Not sure if that has brought you any comfort or not, but I know that when I was in the throes of anorexia (12 years ago… GOD I’m old!) I hung onto that with everything I had. I had a death grip on it and was terrified to let it go. 12 years later, and having had bulimia for 11 of those years, I’m finding that I STILL have a death grip on my eating disorder, only this time, I’m male and I’m an adult and have nowhere to go for treatment. It’ll likely get to the point where it ends up killing me because treatment for guys is kind of impossible to find in America.

    If you’re still young enough to get help- GET IT. People told me when when I was young and I didn’t listen. I thought I had all the time in the world to get treatment…. I didn’t.

    Good luck, and please continue blogging. I’m always here for you if you need anything

    – Mike

    1. Hi Mike, thankyou for your thoughts. I’m sorry that you had to go through what you did, that you’re still going through it. It’s a terrible thing this disorder no matter your gender or age. One thing that I keep telling myself and what you talked about is the fact that the eating disorder will continue to take from you and that no matter what you give it, it will never be enough.

      I want to just mention that in no way do I think recovery is achieved by weight gain. At any weight eating disorders have the potential to kill a person, and if not then completely destroy a person’s life. I believe that the weight gain is only like dipping your toe in the water, and I think that’s what scares me the most…once I get through this part I know how much it is really going to begin to hurt.

      It is not too late you know, for you! I can only imagine how hard it is to get healthcare in America, help for eating disorders is still so limited. There is only one treatment centre in the whole of my region. I was ready to give my life up to this, write it off as the way it was always going to be until my body packed in. It has been 14 years and it is only in the last year or so that I have begun to even deal, or acknowledge that this was a problem for me. But I saw a lot of people in treatment of all ages, people in their late 40’s and 50’s and I knew then that I did not want that to be me. I didn’t want to be still struggling in 20 years time. Don’t give up on yourself ok?

  3. I’m glad you don’t believe that recovery comes with weight gain… it’s taken healthcare professionals 50-60 YEARS to figure THAT one out…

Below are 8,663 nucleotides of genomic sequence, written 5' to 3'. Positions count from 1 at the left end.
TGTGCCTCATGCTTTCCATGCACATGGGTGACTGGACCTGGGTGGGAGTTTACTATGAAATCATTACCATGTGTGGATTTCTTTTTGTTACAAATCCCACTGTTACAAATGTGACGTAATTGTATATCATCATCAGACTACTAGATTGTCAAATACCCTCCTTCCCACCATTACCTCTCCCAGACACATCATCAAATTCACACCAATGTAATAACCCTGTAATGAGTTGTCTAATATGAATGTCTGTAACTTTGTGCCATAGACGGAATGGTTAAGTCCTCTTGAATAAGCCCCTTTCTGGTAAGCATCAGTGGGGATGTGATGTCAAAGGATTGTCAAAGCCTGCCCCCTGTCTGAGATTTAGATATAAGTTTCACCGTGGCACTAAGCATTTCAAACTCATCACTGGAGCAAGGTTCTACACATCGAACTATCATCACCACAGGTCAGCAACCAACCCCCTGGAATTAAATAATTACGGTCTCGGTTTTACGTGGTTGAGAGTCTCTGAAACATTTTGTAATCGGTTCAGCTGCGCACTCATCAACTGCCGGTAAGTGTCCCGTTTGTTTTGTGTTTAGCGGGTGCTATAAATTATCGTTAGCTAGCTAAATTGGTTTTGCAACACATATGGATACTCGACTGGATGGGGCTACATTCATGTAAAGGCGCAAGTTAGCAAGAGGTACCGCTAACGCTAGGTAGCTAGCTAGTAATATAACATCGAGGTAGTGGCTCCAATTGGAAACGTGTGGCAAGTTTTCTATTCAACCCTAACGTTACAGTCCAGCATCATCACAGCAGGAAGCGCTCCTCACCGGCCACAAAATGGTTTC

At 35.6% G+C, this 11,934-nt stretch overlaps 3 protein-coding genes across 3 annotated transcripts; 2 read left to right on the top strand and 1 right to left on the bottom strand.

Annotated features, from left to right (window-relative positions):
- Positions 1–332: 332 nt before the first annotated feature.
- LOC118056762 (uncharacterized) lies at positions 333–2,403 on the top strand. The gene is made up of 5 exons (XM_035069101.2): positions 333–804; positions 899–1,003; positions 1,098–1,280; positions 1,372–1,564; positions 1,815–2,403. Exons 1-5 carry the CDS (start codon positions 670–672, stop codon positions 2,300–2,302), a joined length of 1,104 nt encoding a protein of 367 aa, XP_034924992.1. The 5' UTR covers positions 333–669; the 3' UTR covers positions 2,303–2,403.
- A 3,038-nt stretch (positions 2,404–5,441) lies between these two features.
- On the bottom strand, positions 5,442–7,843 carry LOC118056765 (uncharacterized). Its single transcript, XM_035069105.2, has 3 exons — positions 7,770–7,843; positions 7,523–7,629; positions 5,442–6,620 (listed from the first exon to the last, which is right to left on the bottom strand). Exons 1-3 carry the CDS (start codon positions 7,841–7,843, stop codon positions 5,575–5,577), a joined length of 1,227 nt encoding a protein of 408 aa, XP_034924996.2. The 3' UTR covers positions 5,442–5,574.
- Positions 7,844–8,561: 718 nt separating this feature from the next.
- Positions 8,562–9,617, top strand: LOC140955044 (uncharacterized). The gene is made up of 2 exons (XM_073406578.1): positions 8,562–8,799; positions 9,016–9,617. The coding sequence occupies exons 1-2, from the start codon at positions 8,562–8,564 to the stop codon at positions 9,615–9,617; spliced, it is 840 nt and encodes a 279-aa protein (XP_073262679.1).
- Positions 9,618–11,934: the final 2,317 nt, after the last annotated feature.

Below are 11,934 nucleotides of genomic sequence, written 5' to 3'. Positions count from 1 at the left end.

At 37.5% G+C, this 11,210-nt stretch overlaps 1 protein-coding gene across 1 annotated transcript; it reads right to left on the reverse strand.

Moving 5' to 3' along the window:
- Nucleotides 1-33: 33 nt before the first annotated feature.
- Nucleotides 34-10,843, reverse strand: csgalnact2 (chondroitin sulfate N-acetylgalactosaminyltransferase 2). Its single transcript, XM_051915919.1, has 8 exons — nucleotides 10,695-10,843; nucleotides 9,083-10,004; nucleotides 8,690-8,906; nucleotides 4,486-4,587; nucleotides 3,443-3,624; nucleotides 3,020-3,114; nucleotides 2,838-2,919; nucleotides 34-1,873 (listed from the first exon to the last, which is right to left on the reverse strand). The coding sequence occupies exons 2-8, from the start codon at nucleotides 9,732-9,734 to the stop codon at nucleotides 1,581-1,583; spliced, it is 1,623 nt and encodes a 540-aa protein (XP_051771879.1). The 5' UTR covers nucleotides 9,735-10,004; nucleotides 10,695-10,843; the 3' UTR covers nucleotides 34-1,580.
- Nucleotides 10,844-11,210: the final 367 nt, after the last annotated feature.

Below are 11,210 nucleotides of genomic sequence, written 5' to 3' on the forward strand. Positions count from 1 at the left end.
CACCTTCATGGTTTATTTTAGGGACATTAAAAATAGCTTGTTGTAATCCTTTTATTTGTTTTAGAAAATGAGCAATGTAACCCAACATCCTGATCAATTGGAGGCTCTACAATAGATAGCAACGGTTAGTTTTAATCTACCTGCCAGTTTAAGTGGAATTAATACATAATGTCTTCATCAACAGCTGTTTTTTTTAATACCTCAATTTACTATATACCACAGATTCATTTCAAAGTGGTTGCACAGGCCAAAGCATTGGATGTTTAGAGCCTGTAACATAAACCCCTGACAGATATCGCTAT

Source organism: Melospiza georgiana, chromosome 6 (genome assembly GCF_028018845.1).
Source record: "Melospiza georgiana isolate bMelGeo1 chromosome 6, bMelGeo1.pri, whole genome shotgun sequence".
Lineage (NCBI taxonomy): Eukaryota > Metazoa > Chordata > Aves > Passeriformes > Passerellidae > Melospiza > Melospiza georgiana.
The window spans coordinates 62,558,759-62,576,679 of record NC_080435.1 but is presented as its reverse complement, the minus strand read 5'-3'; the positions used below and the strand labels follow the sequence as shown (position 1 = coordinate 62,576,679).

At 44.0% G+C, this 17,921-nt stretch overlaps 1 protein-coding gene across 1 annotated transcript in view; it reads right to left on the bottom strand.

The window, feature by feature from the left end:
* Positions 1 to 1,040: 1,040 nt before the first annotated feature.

I am so in awe of your strength to persevere after all this time. That’s wickedly awesome 🙂 You may be struggling with it after all this time but that’s not the point. The point is that you’re still here, with the possibility of a tomorrow… and so long as you’re alive, there’s hope.

    I’m seeing a cardiologist and am on all kinds of meds. Oxygen at night. It’s hell. But I absolutely hate my body. I hate the fat, I hate the lack of self control, I hate how imperfect I am. It’s especially tough at night (It’s 10:11 PM now… RIGHT SMACK DAB in the middle of my daily hell). I’ve tried reasoning with myself that it’s a MENTAL illness, that my body has been fine, that I was fine… I couldn’t believe it.

    Don’t give up on yourself either. Suicide is something I struggle with every day. I’m human in an imperfect world. I want to live better but I don’t know how to. I don’t know how to give this up and allow my body to heal itself.

    These aren’t your problems, I’m just sharing my thoughts on this. And, yes, odds are, the weight gain will hurt, and it will continue to hurt, for a very long time. I don’t mean to scare you out of it— it’s the true. I wasn’t prepared for it, and when it happened, I went right back into my eating disorder… only this time I can’t lose weight (I’m clinically obese… I’m 200 lbs) to save my life because my body is so screwed up. I can’t exercise… I physically can’t do it. I can’t burn calories I eat… so I either vomit or use laxatives… and that only makes my heart problems worse… I don’t overeat… this is the consequence of bulimia. It works for a while and then it smacks you in the face.

    So, I encourage you to stick with your recovery, and prepare yourself for the shock that will most likely come when your body absorbs everything you get it. You’ve run it dry… you WILL gain weight, but that is OKAY 🙂 You will still be you when you’re done gaining, only this time you’ll be a happier you, and everyone around you will be happier as well.